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Client perceptions of a street nurse clinic : a qualitative study

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Title: Client perceptions of a street nurse clinic : a qualitative study
Author: Hobbs, Rhodina Marie
Degree Master Science in Nursing - MSN
Program Nursing
Copyright Date: 2012
Publicly Available in cIRcle 2012-05-07
Abstract: The purpose of this study was to discover and understand client perceptions of the Cammy LaFleur Street Clinic (CLSC). The CLSC was a harm reduction strategy that offered health and social care to people living homeless and near homeless in a region known as the North Okanagan, in British Columbia Canada. This naturalistic inquiry utilized qualitative description as its methodology. Twelve clients participated in audio-taped, semi-structured, face-to-face interviews. Eleven interviews were transcribed verbatim and analyzed using constant comparison analysis. Clients described care found at the CLSC according to four distinct, yet interdependent themes: place, mattering, ability to meet ones’ own needs, and being ‘OK’. Clients perceived the CLSC to be a safe and inclusive place. Their perceptions of mattering were shaped by the trust they had in the staff’s understanding, acceptance, willingness to care for them, and to be there for them. Free and unconditional access to information, basic supplies, and referrals to health and social care and community-based helping initiatives, promoted independence and the development of self-compassion, strengths, and motivation for health and wellness. The findings of this study reveal that there is more to be gained by drawing on the expertise of people than by shaming them into silence. Clients of the CLSC gave voice to the benefits of being recognized and acknowledged for knowing what was needed to support them in health and wellness. An understanding of their experiences and perceptions may give nursing the foundation to develop a strength-based model of care specific to vulnerable populations. It would be one focused on mattering and the elements of care that promote perceptions of mattering.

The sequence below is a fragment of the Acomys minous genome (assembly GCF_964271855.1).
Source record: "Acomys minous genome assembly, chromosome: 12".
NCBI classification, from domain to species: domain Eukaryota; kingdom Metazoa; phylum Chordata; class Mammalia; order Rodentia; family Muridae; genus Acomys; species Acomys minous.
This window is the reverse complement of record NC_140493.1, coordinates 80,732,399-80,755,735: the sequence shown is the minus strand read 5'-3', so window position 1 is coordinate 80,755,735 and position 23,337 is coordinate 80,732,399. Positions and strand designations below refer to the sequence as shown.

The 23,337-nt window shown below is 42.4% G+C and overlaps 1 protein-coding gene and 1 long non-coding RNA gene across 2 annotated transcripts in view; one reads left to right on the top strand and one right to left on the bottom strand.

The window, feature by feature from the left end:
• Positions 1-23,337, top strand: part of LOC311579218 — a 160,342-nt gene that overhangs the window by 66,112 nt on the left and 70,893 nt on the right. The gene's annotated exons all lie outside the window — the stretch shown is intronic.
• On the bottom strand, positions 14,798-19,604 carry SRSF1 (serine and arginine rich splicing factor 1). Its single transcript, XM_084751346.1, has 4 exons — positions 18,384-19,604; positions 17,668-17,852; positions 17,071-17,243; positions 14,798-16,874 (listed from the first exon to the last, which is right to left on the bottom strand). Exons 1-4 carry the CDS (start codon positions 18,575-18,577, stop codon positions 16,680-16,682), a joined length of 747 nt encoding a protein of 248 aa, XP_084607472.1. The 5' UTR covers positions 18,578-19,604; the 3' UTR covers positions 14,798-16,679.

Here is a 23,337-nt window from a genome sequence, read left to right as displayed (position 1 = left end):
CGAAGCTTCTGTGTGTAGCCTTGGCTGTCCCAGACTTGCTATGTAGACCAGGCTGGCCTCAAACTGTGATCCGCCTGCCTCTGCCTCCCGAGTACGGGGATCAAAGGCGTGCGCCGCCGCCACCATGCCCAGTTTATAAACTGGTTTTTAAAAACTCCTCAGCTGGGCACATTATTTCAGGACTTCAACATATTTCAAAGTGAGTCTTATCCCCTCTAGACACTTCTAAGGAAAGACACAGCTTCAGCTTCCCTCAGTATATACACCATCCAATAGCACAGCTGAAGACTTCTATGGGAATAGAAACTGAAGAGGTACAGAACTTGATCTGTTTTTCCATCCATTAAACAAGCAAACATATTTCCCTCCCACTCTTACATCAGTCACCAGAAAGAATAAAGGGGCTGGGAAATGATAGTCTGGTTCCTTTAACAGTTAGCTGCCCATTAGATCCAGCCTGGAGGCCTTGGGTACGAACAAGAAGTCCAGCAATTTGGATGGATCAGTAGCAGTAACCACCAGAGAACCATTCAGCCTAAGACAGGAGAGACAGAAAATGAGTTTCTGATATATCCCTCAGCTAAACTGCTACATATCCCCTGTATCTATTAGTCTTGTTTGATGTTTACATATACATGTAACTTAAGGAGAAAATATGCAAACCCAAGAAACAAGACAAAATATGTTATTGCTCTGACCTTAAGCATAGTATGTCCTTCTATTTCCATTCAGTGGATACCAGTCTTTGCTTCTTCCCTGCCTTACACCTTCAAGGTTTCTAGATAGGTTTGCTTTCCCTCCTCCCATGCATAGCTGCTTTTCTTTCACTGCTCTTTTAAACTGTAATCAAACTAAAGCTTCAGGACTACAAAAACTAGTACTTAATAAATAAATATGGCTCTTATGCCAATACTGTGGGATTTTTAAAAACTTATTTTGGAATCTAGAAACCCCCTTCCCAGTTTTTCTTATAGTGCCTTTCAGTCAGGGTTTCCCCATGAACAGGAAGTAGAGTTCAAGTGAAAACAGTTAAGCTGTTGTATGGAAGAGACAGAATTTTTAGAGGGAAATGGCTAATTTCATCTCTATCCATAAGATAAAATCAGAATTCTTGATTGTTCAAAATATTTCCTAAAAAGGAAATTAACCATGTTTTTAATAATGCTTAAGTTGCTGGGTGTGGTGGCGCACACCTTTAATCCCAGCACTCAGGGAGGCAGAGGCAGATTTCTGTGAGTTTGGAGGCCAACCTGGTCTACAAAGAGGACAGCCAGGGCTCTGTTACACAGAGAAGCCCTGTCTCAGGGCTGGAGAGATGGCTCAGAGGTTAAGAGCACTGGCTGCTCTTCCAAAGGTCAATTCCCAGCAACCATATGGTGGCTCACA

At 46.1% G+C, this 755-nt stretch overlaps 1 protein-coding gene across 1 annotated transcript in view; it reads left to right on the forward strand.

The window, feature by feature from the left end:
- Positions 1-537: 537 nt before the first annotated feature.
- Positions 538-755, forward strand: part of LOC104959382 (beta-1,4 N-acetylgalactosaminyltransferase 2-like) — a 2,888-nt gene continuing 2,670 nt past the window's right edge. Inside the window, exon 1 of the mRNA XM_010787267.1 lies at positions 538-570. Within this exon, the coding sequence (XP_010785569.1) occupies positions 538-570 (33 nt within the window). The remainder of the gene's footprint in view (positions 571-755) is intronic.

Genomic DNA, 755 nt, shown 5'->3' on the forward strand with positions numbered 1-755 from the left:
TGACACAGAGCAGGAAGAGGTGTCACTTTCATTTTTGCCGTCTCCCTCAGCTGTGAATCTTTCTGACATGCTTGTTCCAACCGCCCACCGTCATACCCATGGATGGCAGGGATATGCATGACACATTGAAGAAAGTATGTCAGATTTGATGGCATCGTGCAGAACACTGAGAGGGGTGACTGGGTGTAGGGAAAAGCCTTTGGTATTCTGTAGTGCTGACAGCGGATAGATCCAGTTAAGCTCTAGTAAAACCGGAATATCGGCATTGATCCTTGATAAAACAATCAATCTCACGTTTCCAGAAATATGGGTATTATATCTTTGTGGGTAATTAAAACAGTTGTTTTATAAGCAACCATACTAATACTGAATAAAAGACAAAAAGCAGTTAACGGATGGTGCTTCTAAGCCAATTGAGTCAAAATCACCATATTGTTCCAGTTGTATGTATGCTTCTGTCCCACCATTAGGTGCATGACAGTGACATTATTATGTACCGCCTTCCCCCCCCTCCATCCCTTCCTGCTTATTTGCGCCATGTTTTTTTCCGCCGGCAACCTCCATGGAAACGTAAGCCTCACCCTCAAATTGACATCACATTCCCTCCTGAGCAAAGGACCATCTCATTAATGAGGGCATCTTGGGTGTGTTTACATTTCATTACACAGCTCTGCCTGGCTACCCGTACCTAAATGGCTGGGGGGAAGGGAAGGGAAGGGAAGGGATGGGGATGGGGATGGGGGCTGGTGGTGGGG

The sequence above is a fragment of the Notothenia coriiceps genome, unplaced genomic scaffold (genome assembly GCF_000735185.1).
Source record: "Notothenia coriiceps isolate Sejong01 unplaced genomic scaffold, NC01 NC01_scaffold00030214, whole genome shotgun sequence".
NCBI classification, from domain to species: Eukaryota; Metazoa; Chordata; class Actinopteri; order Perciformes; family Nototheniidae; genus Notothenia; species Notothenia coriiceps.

URI: http://hdl.handle.net/2429/42305
Scholarly Level: Graduate

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